ministers, or with those who affect to be the political leaders of their bodies in their treatment of this matter. Once let it be realised that the question is one of property, and not of religious privilege, and we are satisfied that the judgment of the country will be on the Conservative, and not on the revolutionary, side. It has unfortunately happened up to the present time that this view of the subject has not been pressed upon people's minds. Sentimental appeals have been made to them; piteous pictures have been set before them of the hardships suffered by affectionate Nonconformists, from the intolerance and bigotry of the High Church clergy; once make them see that this is no question of High Church or Low Church, but of the preservation of much that is valued in our Established Church, and we should have no fear of the result. Misrepresentations seldom prevail after they have been thoroughly exposed, and as yet the Liberationist misrepresentations about our churchyards have not been exposed as they ought to be.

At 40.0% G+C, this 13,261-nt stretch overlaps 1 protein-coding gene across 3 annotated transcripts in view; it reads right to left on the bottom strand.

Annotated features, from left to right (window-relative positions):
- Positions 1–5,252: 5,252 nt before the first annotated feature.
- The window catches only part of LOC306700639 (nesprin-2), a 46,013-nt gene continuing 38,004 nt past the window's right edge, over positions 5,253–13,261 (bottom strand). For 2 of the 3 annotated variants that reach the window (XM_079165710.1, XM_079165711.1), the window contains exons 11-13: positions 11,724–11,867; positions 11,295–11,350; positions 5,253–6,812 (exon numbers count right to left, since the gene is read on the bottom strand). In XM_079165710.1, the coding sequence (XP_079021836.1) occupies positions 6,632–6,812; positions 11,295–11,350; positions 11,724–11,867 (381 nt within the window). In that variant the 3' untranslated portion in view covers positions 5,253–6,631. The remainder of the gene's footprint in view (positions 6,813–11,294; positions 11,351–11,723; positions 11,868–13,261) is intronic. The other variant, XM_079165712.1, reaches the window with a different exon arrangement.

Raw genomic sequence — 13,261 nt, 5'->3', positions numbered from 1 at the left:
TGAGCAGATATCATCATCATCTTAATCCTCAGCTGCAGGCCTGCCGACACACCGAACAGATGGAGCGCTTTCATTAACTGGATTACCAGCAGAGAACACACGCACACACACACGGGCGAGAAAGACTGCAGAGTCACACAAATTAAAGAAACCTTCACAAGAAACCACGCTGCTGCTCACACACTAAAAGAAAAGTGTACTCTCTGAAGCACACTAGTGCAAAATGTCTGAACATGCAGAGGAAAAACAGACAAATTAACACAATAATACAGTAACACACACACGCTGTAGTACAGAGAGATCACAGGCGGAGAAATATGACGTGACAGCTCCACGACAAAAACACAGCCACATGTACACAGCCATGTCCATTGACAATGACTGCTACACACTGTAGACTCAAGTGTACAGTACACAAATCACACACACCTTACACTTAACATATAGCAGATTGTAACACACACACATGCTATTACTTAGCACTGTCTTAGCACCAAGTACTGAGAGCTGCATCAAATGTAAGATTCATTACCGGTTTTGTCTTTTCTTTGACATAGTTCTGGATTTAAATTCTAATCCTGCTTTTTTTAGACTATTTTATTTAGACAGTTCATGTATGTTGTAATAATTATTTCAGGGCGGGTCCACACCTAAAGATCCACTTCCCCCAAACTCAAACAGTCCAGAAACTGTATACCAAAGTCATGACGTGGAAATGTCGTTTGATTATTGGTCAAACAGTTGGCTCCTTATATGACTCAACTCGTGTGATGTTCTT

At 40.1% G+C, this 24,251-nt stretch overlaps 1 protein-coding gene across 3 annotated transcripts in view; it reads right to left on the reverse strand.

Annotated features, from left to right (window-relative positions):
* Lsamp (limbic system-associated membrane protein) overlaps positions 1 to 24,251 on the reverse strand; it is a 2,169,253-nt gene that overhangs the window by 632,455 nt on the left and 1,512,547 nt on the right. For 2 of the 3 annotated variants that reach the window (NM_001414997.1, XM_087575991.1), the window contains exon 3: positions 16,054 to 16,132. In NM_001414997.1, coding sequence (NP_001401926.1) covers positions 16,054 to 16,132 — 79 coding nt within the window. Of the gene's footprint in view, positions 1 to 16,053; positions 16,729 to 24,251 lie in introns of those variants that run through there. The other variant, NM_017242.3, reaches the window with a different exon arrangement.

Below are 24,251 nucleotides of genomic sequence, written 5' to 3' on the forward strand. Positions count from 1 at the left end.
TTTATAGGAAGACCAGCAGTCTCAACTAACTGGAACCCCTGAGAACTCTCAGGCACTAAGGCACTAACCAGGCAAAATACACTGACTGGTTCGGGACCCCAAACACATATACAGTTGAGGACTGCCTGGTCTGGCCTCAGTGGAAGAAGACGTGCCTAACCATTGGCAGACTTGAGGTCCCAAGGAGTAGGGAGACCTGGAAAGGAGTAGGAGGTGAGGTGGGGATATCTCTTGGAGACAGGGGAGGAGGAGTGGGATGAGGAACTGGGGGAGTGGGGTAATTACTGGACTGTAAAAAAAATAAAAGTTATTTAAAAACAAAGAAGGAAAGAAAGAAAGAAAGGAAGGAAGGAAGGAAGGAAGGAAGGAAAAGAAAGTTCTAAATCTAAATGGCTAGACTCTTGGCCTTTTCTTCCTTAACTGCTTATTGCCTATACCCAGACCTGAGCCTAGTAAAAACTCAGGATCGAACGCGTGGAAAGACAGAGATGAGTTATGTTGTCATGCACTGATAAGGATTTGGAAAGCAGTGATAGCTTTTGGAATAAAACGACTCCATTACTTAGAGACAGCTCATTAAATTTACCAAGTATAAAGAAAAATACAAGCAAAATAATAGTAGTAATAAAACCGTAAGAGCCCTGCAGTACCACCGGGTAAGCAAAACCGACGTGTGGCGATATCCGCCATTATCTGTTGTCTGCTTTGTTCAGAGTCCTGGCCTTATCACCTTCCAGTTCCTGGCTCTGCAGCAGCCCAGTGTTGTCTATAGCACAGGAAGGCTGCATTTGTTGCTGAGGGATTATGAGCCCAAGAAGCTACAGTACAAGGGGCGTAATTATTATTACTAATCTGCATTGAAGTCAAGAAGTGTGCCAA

But it may be said, 'Your view is a sanguine one; depend upon it that nothing will content the country but the concession of all that the Liberation Society demands.' We doubt the fact, but, be that as it may, we should still say the same. A great party ought to remember that it has a to-morrow as well as a to-day. It ought always to be ready to sacrifice any present passing interest, rather than yield a hair's breadth of the principles to sustain which it exists. For what does the Conservative party exist, if it is not to maintain the present constitutional rights and position of the Church and of the State, and to uphold the just rights of property? We believe that to yield the principle involved in the contest for our churchyards would be to concede the whole principle for which the party professes to contend. It would surrender the principle that the Established Church has rights which must be protected; and it would give up the principle upon which the possession of all property at present rests. It may be impossible to defend these rights, and the existing foundations of property. If so, we must yield to force, and we should not despair under a changed order of things of making the power of the Church felt as much in the future as it has been in the past. But we entertain a real love for our existing constitution in Church and State, under which England has risen to be, we think, the first nation upon earth, and therefore to the uttermost of our ability we will resist, and call upon others to resist, what in our opinion would be a long stride towards the overthrow of what is, and the establishment in its stead of what may now be seen in the great Western Republic.